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Thursday, March 24, 2011

Disturbing Dreams

Last night I woke up from another of my scarier dreams, a recurring one of being caught unprepared for an important assignment.

In this one I am about to bring the morning message at my former church, only to realize I have left all of my well-prepared notes at home. Since there is no time left to retrieve them, I’m in a state of near panic. And to make matters worse, I can neither remember my text nor get my thoughts together on another suitable topic I might speak on extemporaneously. My mind is blank.

A variation of the same theme involves my coming to a class I am to teach (usually at Eastern Mennonite High School, where I worked part time for many years) and being completely unprepared. In one case, I am without my class outline or any other introductory material, and the students in the class simply walk out. I am powerless to do anything about it.

Another dream theme has to do with my suddenly realizing I have neglected, often for days or weeks, some important responsibility. This may involve taking care of someone’s farm animals, in which I become aware that cows haven’t been milked, chickens haven’t been fed, major chores haven’t been attended to, and I’m totally at fault for failing to do what I had promised. Or I am supposed to teach a class or lead a seminar somewhere and somehow fail to show up.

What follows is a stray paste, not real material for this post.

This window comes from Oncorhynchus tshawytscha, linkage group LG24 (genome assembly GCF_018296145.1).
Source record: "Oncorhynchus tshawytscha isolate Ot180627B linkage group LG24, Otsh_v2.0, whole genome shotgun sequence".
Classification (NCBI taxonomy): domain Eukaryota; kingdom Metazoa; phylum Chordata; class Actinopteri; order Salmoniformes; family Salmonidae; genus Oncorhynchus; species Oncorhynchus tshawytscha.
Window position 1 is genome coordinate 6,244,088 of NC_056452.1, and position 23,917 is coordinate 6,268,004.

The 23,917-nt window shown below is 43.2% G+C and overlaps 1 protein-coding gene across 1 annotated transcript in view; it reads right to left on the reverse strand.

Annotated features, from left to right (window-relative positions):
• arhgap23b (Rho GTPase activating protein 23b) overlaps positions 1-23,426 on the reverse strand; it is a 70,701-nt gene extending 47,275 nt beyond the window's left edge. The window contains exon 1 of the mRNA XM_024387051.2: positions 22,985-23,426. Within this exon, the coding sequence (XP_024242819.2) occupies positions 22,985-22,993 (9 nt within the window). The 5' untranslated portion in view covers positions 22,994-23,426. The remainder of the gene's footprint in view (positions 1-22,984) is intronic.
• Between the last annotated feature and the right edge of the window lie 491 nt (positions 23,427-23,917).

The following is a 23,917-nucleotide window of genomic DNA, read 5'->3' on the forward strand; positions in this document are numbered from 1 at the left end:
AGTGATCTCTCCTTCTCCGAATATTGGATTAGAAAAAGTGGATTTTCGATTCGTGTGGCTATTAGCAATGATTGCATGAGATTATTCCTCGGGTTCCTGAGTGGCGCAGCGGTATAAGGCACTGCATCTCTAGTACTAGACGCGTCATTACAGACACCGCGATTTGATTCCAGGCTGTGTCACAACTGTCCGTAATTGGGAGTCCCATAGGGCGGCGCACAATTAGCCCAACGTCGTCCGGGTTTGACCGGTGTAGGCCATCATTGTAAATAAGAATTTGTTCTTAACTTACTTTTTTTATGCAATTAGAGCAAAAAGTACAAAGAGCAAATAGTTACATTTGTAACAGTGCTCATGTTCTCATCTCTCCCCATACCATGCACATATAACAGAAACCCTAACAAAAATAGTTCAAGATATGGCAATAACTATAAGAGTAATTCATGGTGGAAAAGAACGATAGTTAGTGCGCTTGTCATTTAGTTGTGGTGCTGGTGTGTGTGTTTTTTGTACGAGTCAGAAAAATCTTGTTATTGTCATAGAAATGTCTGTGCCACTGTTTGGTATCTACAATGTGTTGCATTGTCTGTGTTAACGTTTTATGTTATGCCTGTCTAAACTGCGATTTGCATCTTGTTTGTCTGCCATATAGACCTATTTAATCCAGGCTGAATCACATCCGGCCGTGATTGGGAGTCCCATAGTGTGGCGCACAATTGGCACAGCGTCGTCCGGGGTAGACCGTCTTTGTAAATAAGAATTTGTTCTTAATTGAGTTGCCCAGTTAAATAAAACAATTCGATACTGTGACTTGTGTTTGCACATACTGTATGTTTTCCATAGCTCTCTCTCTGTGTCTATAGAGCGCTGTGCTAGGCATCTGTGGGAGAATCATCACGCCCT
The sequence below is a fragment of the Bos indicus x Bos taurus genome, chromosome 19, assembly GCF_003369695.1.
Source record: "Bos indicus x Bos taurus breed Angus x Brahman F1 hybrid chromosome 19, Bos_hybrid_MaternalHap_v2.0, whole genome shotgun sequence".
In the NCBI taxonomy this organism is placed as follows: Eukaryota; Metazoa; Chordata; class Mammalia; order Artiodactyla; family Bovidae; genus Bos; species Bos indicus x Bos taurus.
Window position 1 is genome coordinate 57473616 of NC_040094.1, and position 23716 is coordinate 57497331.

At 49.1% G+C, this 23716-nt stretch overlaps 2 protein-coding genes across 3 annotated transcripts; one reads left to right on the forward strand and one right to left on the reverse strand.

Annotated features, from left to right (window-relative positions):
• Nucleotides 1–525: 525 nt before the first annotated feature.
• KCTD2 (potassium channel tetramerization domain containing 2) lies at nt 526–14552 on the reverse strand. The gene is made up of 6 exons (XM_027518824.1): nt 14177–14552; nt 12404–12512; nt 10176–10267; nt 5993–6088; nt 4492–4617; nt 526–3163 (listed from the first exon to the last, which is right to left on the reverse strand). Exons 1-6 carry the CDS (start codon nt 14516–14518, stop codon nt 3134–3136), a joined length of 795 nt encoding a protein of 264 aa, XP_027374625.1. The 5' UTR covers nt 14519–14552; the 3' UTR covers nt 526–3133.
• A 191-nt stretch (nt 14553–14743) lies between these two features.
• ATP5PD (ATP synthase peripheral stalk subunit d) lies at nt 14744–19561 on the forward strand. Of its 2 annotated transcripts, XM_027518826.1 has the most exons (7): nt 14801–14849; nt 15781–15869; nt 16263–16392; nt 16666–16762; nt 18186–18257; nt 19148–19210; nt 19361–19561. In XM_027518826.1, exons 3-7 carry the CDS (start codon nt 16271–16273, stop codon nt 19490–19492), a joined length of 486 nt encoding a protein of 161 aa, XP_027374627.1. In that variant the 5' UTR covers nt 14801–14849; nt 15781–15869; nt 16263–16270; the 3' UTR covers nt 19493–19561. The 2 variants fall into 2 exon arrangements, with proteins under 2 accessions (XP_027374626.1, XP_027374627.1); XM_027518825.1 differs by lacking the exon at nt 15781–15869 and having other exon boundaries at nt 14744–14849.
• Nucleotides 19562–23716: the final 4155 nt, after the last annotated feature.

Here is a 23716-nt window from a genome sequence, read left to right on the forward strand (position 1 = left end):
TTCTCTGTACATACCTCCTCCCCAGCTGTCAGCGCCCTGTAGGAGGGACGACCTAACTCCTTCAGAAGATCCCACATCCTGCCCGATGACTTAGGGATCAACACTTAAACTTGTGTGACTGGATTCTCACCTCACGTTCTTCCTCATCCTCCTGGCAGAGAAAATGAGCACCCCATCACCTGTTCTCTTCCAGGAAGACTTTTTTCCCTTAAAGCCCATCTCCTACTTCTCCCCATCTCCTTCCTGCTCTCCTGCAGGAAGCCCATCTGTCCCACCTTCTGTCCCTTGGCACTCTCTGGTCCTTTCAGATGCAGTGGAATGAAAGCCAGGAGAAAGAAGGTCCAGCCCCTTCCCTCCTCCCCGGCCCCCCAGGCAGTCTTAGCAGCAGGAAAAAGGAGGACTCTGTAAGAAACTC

Some experts believe dreams simply result from random firing of neurons in our brain, “full of sound and fury, signifying nothing.” Others assume every detail in a dream has revelatory meaning.

The truth probably lies somewhere in between. The characters, setting, emotions and actions playing out in our late-night “theaters of the mind” may each have something separate to say about what’s weighing on us, but the way they are put together may have little coherence or relevance.

Some believe dreams provide much needed release of distressed emotions for which we’re not finding suitable outlets. Studies in which subjects have been deprived of the REM sleep associated with dreaming, for example, tend to develop highly disturbed and even psychotic symptoms, suggesting that dreaming serves a therapeutic function.

In my case, I’m sure my scary dreams represent some of my very worst fears, like those of being humiliated, shamed and/or disgraced. So if occasional nightmare dreams can help flush some of those out of my system, I can live with that.

And waking up after one of them offers such sweet relief.

P.S. I'd welcome your comments on dreams!
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